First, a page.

Kenya Electricity has increased its efforts to prevent birds from being electrocuted by power lines in order to maintain the country’s natural heritage.
The decision follows a study that found that birds, particularly large-bodied species, are at risk of electrocution as a result of the building of additional power lines as energy consumption rises.
Birds such as Pelicans, Owls, Flamingos, Cranes, and Marabou Storks have been seen in Naivasha, Kinangop, Dandora, Nakuru, and Magadi, where the trend has been noticed.
Kenya Power said in a statement on Monday that it had taken numerous steps to address the situation, including installing perching deterrents and re-configuring power lines to lessen the risk of electrocution.
To avoid the deaths of Flamingos and Pelicans in the Lake Nakuru National Park, 33kV power has been re-routed to allow ample clearance for the birds when they take off or land.
In Kinangop, work is underway to alter the design of a three-kilometer power line to provide enough space for endangered Grey Crested African Cranes to fly freely.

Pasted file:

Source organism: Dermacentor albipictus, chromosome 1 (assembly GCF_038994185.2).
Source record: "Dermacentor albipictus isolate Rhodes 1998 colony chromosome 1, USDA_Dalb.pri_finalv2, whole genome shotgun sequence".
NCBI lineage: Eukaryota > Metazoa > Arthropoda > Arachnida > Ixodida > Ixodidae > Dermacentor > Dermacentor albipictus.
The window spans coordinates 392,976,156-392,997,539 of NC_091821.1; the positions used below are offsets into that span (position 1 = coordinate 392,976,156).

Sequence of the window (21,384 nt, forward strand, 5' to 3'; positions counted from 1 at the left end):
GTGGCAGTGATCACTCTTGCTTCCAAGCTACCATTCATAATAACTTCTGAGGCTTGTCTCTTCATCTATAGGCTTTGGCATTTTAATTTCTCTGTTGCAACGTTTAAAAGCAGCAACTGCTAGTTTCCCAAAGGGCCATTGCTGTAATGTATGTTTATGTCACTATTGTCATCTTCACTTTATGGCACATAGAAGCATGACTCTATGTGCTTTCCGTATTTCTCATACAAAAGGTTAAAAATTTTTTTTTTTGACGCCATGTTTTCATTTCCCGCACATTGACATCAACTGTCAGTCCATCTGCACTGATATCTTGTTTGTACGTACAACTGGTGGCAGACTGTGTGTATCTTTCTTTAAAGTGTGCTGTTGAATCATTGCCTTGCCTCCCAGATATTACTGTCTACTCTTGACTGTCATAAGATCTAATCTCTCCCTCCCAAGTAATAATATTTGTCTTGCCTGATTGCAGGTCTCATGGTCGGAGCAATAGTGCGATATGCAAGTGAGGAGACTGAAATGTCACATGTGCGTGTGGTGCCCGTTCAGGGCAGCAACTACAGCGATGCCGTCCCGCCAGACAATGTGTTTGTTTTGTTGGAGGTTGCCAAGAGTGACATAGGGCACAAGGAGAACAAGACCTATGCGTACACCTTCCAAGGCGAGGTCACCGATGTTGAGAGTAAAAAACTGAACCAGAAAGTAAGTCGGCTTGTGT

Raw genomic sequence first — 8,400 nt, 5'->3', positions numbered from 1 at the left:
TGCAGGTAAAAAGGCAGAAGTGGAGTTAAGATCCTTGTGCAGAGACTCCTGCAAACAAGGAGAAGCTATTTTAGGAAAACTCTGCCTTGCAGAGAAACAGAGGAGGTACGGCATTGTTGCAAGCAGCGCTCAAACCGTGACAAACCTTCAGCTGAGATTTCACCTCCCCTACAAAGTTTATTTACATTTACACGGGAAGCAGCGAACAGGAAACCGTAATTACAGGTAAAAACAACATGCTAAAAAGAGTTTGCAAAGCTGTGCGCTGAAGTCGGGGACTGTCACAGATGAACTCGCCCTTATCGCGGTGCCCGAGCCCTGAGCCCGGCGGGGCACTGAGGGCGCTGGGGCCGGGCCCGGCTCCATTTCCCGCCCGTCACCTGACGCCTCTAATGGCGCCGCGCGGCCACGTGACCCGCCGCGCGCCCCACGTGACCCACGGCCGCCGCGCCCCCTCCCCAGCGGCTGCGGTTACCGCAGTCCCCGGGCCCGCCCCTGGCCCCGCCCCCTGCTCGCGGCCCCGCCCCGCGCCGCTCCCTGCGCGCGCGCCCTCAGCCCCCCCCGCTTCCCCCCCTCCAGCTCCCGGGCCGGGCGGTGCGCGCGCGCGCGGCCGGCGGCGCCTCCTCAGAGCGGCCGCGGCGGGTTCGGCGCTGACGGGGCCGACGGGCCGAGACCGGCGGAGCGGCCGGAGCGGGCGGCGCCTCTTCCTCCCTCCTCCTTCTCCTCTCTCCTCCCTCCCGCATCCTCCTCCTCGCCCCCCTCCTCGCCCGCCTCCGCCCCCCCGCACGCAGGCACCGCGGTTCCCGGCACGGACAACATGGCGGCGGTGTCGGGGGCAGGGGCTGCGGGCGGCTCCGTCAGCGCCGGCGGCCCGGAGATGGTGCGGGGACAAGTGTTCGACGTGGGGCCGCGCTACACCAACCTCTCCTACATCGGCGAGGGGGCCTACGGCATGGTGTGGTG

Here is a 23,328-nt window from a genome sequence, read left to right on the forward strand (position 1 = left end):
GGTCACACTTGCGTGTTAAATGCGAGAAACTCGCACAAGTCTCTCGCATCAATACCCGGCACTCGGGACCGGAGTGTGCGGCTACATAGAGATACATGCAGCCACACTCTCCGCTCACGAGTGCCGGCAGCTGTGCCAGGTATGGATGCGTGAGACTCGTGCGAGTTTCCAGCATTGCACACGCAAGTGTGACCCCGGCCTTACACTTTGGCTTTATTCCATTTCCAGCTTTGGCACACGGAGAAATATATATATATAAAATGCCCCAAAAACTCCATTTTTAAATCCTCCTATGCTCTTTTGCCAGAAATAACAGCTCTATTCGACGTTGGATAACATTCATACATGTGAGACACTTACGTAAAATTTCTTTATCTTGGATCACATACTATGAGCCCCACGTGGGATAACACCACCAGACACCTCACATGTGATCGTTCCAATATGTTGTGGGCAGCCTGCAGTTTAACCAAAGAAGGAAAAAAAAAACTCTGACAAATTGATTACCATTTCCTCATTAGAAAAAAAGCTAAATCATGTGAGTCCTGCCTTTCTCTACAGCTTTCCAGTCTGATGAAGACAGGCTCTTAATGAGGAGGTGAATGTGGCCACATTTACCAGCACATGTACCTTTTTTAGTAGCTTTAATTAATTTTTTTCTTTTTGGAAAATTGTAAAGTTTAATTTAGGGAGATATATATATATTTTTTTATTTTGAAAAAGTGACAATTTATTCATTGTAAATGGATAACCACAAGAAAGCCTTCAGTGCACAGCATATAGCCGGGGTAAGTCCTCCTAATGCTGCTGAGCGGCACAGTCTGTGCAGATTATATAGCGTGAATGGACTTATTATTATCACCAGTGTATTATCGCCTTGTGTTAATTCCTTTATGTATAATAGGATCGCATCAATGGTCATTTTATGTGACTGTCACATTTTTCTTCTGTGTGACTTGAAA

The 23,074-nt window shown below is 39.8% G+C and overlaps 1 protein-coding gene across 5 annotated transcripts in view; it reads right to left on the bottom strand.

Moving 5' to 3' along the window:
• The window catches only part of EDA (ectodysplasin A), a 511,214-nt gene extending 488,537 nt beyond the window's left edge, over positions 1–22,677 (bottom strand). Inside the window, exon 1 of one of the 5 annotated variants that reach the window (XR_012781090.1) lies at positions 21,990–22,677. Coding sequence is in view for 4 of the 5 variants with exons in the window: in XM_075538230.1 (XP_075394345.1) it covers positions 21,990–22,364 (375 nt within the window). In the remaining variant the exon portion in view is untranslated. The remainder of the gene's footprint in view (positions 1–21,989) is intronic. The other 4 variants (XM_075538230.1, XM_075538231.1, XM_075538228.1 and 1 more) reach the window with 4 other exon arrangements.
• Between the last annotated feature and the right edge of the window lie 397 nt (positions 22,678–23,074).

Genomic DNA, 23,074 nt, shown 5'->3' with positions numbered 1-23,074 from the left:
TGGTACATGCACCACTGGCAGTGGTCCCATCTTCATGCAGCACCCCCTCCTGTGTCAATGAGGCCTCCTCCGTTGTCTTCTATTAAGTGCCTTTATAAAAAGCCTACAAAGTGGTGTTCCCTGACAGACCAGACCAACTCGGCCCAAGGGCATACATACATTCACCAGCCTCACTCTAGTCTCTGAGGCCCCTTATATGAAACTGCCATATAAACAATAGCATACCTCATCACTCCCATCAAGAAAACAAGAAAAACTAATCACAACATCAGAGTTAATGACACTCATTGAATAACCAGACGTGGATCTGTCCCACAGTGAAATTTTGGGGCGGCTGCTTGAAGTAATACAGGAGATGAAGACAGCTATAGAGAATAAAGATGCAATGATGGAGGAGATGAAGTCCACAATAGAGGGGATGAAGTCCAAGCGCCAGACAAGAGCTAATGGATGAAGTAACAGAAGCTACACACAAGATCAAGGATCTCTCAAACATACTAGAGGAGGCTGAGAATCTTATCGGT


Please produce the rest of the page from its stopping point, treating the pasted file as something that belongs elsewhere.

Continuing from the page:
Reflector balls have also been installed on pylon tops, pole tops, and substation structures at the Juja Road and Magadi Soda substations to keep Marabou Storks from perching on the facilities.
In addition, the Juja Road substation has been upgraded to a Gas Insulated Substation (GIS) to reduce the risk of electrocution of birds in the Dandora region.
Eng. Geoffrey Muli, Kenya Power’s Managing Director, said the business has been in constant conversations and engagements with other agencies on power line retrofitting.
“The Company will conduct research on the impact of power lines on wildlife in collaboration with environmental conservation organizations and government agencies in order to develop feasible and viable recommendations to minimize the impact on the environment and the utility’s infrastructure,” said Eng. Muli.